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Townhouses coming to historic district outside downtown Durham

Durham proposing higher density to ease housing concerns

Durham housing is in demand, especially downtown, and city leaders are considering opening up the zoning to allow much more of it. Some neighborhoods want housing density vote delayed to allow further study.
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Durham housing is in demand, especially downtown, and city leaders are considering opening up the zoning to allow much more of it. Some neighborhoods want housing density vote delayed to allow further study.

New townhouses are coming to a historic district just outside downtown Durham.

A century-old property that takes up a block will get the kind of urban-tier, infill development that city leaders say Durham needs to meet housing demand in and around downtown.

The Durham City Council approved a zoning-map change Monday night to allow townhouses to be built on about three acres at Morehead Avenue, Vickers Avenue, Procter Street and Shepherd Street. The Morehead Hill neighborhood of large homes — some now used as offices — is a local historic district.

Robert Shunk of Stewart Inc. applied for the change to allow 17 new townhouses called Morehead Hill Townhomes to be built along Vickers Avenue.

The Historic Preservation Commission and Planning Commission both supported the project, which includes relocating another house, at 1012 Vickers Ave., to the corner of Proctor and Shepherd streets and modifying the house at 707 Morehead Ave. The latter property last sold in 2015 for $1.1 million.

Morehead Hill, established in 1879, is a historically affluent neighborhood of large homes. The historic district is bordered by the West End area and the Durham Freeway. It is also in the urban tier, the target area for the planning department’s Expanding Housing Choices initiative, though that plan for greater density is under revision and will come back to the Durham Planning Commission later this spring.

Old trolley neighborhood

According to neighborhood history, Morehead Hill was an early Durham suburb connected to downtown by the trolley system.

The mansion at 707 Morehead Ave. was built in 1911 and is known as the Victor Bryant House, according to Open Durham. It had most recently been used as a brain rehabilitation center, but has been vacant for about three years. The renovation will turn the house into two residences, said Ken Spaulding, who represents the developer. Spaulding said they met with neighbors over the past two years as they planned the redevelopment. No one opposed the zoning map change on Monday.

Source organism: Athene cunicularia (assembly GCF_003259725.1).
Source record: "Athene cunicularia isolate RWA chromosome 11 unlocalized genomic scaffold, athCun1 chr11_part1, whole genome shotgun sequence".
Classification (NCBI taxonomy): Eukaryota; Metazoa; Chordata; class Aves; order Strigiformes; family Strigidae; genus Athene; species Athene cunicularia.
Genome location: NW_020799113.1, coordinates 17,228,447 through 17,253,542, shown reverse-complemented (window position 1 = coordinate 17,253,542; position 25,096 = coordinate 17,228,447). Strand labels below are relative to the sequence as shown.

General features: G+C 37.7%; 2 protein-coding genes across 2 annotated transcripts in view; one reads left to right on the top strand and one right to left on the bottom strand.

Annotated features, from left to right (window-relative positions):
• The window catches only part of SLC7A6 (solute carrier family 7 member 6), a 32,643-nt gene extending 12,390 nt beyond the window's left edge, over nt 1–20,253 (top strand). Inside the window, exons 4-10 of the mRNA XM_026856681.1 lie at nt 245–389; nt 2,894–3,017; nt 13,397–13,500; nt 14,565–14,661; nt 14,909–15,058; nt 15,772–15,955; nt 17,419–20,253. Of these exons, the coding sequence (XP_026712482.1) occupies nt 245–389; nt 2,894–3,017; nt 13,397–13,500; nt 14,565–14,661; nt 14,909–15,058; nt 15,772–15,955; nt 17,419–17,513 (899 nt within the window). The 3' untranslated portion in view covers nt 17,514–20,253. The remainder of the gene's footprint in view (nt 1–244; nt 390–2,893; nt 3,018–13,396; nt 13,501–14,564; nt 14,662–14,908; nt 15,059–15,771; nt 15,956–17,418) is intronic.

Council member DeDreana Freeman, who previously served on the Durham Planning Commission, said she appreciates when a developer “makes room and time for neighbors,” which is not required. Freeman said they need to work collectively to support increased density “in a way that’s going to include everyone.”

According to the Bryant, Lewis & Lindsley law firm, three generations of Victor Bryants were attorneys in Durham. Victor S. Bryant served as the city attorney and drafted a new city charter in 1899. He and his son Victor Bryant Sr. both served in the state legislature, according to the law firm, and Victor Bryant Jr. also joined the firm. Bryant Jr. died in 2001.

The house at 1012 Vickers Avenue, a Colonial built in 1924, will be moved to the other side of the property, still on the same block. That property last sold for $1.1 million in 2015.

The developer will also give $20,000 to the city’s affordable housing fund.

Any later changes to plans would need to be approved by the historic preservation commission.

Council member Charlie Reece said he was glad the developer reached consensus with neighbors before coming to the council for approval.

Durham housing is in demand, especially downtown, and city leaders are considering opening up the zoning to allow much more of it. Some neighborhoods want housing density vote delayed to allow further study.

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